How Writing Helped Me Heal from Rape Trauma

When I started seeing Rebecca I hadn’t published in almost a year. I had stopped writing altogether, because every time I tried to write, I wound up writing about memories of rape.
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Ariel Shearer
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When I started seeing Rebecca I hadn’t published in almost a year. I had stopped writing altogether, because every time I tried to write, I wound up writing about memories of rape.
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I realized I was a writer long before I was raped. Both conclusions have had comparable impact on the trajectory of my career. As a disillusioned adolescent desperate for guiding words to live by, I found solace in a self-help tip from a fortune cookie: “If you’re feeling down, try throwing yourself into your work.” I obeyed for as long as I could.

Over the course of seven years I allowed these seemingly separate influencers of my identity to become dangerously convoluted, married in my quest to become a vigilante journalist. For a while this career-driven method of coping with the psychological impact of sexual assault worked reasonably well: I graduated from journalism school and secured a full-time job at a Boston newspaper by age 22.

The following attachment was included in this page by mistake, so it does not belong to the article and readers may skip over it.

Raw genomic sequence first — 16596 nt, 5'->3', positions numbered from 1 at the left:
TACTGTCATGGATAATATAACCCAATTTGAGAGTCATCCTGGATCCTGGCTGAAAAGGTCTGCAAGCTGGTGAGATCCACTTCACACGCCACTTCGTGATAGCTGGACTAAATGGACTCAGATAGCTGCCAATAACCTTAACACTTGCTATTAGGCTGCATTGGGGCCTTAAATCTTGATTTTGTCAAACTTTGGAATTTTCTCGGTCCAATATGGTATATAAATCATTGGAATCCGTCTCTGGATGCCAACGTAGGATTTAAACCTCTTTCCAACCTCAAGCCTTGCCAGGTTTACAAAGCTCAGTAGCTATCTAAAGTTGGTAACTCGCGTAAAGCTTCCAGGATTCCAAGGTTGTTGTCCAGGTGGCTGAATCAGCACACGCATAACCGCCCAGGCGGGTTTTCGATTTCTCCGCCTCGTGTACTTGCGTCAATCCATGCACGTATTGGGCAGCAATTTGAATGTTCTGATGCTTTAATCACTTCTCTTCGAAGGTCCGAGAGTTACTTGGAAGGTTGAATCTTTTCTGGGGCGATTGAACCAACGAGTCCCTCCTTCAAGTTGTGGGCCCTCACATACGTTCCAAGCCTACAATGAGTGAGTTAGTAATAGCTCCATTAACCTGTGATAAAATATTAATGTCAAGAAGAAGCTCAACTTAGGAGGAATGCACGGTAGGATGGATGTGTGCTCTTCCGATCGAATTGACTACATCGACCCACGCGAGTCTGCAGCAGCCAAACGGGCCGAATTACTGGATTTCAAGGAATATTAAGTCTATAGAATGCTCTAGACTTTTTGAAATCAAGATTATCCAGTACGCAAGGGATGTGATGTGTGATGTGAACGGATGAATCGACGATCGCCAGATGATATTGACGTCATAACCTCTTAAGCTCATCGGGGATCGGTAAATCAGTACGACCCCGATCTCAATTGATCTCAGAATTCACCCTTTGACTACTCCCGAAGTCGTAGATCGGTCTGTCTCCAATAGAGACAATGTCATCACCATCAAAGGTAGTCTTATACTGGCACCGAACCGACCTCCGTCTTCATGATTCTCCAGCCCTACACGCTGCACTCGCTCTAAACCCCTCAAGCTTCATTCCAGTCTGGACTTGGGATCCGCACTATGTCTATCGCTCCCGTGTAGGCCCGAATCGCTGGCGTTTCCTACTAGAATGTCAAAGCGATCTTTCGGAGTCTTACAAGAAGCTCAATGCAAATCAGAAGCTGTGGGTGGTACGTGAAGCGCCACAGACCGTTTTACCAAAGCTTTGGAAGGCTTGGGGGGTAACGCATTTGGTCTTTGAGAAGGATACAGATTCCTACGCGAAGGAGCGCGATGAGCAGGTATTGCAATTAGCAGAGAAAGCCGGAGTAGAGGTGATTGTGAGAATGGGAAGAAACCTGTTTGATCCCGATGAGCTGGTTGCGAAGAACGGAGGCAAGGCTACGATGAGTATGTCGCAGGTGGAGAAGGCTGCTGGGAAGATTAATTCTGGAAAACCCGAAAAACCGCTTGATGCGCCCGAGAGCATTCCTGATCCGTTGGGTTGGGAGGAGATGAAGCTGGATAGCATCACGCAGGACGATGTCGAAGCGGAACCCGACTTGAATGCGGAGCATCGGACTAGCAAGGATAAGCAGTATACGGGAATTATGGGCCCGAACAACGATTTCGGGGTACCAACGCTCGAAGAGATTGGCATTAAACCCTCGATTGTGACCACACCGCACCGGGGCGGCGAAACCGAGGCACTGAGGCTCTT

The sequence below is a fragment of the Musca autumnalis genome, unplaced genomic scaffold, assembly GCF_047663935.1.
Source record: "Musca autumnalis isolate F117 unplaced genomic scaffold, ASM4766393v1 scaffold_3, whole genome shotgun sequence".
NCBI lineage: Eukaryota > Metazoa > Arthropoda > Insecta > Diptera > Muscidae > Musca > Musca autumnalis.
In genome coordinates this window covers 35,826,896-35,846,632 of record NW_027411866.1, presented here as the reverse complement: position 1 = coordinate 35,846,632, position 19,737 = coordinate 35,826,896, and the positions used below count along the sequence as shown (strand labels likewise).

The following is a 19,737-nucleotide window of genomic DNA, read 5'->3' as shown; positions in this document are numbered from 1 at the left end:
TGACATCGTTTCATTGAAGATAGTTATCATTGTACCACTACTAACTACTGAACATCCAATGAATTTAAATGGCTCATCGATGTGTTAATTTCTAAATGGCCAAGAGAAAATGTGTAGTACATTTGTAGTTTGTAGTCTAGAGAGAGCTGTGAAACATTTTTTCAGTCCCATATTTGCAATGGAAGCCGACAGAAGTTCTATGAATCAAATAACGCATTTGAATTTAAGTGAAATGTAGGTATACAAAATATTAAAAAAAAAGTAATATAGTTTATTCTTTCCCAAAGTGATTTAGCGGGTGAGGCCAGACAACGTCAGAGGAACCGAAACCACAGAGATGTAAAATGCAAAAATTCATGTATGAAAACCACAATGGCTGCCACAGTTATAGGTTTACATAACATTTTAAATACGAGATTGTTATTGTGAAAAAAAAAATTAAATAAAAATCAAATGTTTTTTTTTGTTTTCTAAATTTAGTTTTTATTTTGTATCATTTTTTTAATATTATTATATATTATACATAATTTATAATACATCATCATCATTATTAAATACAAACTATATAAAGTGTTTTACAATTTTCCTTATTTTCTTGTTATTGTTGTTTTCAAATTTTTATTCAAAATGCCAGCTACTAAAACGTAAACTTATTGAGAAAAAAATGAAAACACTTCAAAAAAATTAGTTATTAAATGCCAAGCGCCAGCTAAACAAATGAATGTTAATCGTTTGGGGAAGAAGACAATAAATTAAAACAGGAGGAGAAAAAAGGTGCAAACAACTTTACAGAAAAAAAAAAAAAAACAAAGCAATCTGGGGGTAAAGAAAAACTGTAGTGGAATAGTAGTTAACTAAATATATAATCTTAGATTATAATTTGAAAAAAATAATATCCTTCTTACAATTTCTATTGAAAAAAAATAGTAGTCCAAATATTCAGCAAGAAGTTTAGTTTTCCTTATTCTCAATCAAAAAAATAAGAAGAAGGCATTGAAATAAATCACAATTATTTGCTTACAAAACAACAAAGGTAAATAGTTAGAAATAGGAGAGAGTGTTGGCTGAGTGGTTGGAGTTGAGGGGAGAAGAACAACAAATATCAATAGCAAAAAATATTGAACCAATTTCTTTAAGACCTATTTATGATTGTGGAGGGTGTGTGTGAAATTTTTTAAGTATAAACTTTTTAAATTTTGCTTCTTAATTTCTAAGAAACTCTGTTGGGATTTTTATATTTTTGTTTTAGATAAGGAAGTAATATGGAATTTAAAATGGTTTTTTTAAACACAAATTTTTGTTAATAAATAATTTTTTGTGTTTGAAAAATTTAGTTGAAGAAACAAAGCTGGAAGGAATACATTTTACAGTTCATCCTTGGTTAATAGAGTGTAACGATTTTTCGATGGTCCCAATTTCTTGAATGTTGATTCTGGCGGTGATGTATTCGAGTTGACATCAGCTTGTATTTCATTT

I found stability through my work, as though injustice couldn’t touch me in the newsroom. Then came the day our publisher unexpectedly pulled the plug. 

As rape lit a fire that fueled my journalism, the death of that paper sent me into the darkest depression of my life.

The depression grew to contaminate every facet of my existence, and I fell numb to my former passions. It quickly robbed me of my journalistic ambitions to pursue justice for the oppressed, and I eventually gave up searching for media jobs altogether. The last place I felt safe was in love, but I couldn’t hide from the darkness. 

One morning, a year and a half after the paper shut down, I woke up trapped in a wordless emptiness far removed from my bed. Something vital inside me had died and gone during the night, killed by a force that was now threatening what was left of me. My partner held close my limp, sobbing body as I begged her to find me and bring me back. 

“I love you, I love you, I love you,” she repeated over and over and over, relentlessly attempting to resuscitate my soul. I felt less than nothing in response; not even memories of love could reach me. I couldn’t remember how to feel anything, but I couldn’t forget the old me. I knew I needed to hire a professional to help me find her before my grief faded into acceptance.